On a hilltop just outside of Blantyre, in fiercely Christian Malawi, stands Africa’s first Buddhist orphanage. The Amitofo Care Centre, founded by a Taiwanese monk, provides 400 orphans and vulnerable children accommodation and, possibly, a means to a better future.
Amongst rumours which circulate local villages that Buddhism is an evil religious sect, the Centre attempts to provide an upbringing based on local Malawian culture, Chinese culture and Buddhist philosophy. Many orphans arrive having lost their parents to HIV or Malaria, with the belief that the Chinese and Taiwanese carers are going to eat them. The children are not eaten but while they live here they must adhere to a Buddhist philosophy: meat is banned on site and the orphans must attend two ceremonies of worship at the Buddhist temple per day. In the primary and secondary schools on site the children are taught fluent Chinese and English as a third language.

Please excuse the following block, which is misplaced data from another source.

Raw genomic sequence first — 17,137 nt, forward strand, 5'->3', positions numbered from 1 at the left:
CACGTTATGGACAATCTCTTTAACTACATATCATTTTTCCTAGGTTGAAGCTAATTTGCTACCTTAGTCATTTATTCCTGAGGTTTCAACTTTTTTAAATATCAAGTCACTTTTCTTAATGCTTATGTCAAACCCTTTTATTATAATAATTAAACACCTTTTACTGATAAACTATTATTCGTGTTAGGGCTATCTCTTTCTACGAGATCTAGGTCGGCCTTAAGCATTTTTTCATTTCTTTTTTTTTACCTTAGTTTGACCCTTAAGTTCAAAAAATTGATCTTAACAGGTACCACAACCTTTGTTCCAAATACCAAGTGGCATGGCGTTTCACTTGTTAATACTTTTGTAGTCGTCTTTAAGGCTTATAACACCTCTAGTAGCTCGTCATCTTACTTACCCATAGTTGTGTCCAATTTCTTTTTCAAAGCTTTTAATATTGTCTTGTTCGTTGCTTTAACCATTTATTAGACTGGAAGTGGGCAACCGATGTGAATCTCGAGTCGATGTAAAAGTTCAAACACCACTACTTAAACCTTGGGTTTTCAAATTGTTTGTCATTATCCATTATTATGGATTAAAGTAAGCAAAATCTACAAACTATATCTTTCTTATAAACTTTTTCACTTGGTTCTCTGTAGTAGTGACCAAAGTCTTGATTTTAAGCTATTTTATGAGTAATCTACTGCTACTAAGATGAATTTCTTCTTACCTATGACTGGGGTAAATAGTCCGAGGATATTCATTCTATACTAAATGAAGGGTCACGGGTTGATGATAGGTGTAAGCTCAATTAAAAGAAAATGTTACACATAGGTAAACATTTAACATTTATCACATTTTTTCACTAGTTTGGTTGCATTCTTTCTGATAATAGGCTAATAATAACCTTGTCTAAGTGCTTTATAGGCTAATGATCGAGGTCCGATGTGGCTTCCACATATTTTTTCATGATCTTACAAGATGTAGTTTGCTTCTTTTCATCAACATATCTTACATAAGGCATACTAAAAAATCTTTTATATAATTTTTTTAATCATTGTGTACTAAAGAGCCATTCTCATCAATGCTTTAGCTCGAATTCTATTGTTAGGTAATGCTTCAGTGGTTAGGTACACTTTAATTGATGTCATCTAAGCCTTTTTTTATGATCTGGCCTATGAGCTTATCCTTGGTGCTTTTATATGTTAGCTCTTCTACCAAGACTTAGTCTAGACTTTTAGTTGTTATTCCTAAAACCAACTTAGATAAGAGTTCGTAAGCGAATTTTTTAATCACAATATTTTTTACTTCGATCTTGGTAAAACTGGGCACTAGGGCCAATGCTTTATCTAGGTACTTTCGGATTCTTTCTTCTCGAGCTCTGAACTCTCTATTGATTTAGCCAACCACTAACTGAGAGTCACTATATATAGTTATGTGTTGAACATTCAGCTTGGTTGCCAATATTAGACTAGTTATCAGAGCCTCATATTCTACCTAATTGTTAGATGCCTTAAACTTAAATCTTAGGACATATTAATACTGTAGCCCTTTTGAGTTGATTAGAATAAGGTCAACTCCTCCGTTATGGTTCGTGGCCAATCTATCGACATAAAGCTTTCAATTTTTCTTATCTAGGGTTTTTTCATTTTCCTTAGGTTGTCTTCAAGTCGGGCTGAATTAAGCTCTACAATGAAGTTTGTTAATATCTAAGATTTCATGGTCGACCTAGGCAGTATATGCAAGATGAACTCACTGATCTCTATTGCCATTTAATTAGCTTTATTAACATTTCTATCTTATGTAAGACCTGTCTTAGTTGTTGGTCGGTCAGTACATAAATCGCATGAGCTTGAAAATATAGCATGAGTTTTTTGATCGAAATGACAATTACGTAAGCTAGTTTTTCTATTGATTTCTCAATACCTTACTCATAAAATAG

Children are also offered the chance to learn Kung Fu from Chinese instructors. Practicing martial arts increases strength, discipline and many of the most able children have travelled to Asia and Europe to take part in displays.
The directors and teachers at the Centre hope that the bilingual education, spiritual and physical discipline will produce individuals who can affect real change in government; individuals who might be able to pull Malawi out of the corruption and poverty which affects the country currently.
Amitofo is now one of three centres in Africa together with centres in Swaziland and Lesotho. For founder Master Hui Li, this is only the beginning, as he plans to spread the Dharma across Africa by opening a similar centre in every country on the continent. This may seem ambitious but Master Hui Li has vowed to not only devote this lifetime, but to return to Africa in a reincarnated form to continue his quest.